You are looking for a new job in the independent school world. Maybe you are looking at positions entitled Director of Marketing & Communications or Director of Admissions or Director of Advancement. In other words—you will be someone who will be a school ambassador—telling the story and selling the school to others. You dutifully update your resume: it lists your education, the schools you’ve worked for, and your titles. Under each entry is a sentence or two about your responsibilities: “Responsible for oversight of all school communications, including website and written publications. Oversee two staff.” You’ve condensed the font and used up a lot of white space to keep it to two pages. Since you are applying to a handful of positions, you’ve composed a snappy cover letter in such a way that you only have to be sure to pop in the appropriate school’s name once. You are sure that your good name college and the jobs you’ve held will make every school line up to woo you.
Those papers ARE your self-marketing documents. Those papers will either earn you an invitation to a conversation or not. They will be in a pile where a busy person will quickly flip through and make an in-the-moment decision that will land your set in either a “yes, no, or maybe” pile. Maybe your current title or your educational pedigree will get you in the yes pile, where at a later time that resume and cover letter will receive a few more minutes of attention. Then a judgment will be made about your letter—“Hmmm… looks pretty generic. Looks like it could work for any school and any job. Doesn’t seem like she knows anything about us.” Depending on the height of that original yes pile, maybe you will receive an initial phone call but more likely not.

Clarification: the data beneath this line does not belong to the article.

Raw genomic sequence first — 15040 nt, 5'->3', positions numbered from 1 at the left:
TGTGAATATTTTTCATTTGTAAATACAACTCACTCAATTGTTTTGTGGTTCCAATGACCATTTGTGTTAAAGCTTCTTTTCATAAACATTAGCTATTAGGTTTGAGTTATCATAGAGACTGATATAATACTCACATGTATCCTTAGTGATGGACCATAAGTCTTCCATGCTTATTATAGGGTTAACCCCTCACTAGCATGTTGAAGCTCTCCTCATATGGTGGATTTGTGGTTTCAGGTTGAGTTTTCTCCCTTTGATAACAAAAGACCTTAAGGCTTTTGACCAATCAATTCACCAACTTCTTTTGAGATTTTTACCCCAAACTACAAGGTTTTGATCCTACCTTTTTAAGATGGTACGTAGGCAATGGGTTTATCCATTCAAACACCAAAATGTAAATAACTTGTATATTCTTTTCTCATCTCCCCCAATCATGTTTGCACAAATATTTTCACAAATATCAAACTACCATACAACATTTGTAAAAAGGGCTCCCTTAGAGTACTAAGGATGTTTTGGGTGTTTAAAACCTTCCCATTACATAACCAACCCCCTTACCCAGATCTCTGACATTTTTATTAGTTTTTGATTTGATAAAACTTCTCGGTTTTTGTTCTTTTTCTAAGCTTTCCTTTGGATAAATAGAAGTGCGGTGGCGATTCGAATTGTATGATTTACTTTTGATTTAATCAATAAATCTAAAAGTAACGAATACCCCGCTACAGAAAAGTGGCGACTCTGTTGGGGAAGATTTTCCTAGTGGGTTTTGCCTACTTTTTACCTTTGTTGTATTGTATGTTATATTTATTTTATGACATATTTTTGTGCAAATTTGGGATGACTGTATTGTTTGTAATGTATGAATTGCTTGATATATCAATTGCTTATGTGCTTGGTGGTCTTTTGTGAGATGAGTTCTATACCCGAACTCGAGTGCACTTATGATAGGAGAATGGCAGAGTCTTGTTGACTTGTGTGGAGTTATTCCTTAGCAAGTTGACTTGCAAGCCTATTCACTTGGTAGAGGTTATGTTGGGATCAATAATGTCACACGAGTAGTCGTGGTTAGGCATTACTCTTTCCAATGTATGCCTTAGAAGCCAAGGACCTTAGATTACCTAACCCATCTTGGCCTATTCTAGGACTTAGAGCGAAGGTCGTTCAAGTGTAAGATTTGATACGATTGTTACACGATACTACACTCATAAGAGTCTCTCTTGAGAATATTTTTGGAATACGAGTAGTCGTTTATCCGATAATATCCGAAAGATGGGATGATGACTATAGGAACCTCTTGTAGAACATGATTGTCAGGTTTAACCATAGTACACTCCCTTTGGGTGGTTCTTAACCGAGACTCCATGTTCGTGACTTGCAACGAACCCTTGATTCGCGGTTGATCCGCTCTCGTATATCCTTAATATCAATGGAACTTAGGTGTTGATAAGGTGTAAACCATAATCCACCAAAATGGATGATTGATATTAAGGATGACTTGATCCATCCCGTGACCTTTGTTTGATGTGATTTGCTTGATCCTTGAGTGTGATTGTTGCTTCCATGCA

What do you want a potential employer to know about you? Don’t use up valuable resume space to state the obvious responsibilities of your job. Instead replace that line or two with seductive (true) accomplishments: “Led a re-branding process that resulted in a two-year inquiry increase of 28%. Designed an annual fund appeal that supported a 16% increase in alumni participation.” Sure your cover letter could have a paragraph or two that works in every letter—but it should absolutely have a couple of paragraphs that demonstrate that you know and love something about the school you are applying to. You want to demonstrate that you are a smart and savvy marketer. You want to show that if YOU were hired to be one of the school’s ambassadors that you would be dazzling—because your papers sitting in front of them exemplify your detail-orientation, your accomplishments, your design eye, and your ability to market you.
If you can’t do it as an applicant, why might anyone believe you could do it in the job?
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